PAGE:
Blood blisters occur when the trauma to the skin ruptures small blood vessels, leading to a collection of blood under the skin. At first, this blood may be red in color, but as it ages and begins to be digested away by the body, it will turn dark purple or black in color.
Eventually, one of two things may occur. One possibility is that the blood will just gradually be digested away, as the body heals itself. The other is that a small hole in the skin overlying the blister will form, and the blood will simply drain away all at once. Either way, just because the blood seems gone doesn't mean that the blister is totally healed yet. You should avoid picking at the skin of the blister or peeling it away to keep it protected while healing continues.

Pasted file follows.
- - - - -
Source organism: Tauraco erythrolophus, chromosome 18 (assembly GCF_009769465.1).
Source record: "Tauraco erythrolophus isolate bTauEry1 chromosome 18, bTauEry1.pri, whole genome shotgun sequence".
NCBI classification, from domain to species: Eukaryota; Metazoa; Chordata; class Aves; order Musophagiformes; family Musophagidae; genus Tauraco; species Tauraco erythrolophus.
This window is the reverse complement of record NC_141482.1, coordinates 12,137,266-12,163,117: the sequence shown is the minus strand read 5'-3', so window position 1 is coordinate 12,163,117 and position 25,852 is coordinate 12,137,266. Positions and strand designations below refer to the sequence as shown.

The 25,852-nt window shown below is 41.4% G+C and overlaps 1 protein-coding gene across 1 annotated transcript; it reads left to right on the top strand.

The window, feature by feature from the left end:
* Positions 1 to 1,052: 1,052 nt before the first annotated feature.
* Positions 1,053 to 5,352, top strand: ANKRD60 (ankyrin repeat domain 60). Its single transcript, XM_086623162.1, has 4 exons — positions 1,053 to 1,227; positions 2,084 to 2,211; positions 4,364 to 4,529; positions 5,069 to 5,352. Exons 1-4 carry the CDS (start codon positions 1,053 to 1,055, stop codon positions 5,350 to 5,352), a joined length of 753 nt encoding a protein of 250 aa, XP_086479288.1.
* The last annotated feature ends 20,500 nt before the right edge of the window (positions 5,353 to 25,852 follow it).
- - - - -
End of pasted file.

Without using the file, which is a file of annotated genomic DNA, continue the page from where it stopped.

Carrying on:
If you notice that the area becomes painful or red, these could be signs of an infection, in which case you would need to go see your primary care doctor
for evaluation and potential treatment.
Also, if you have any more questions about this issue, or about any other general health condition, you can always talk with your primary care doctor at any time!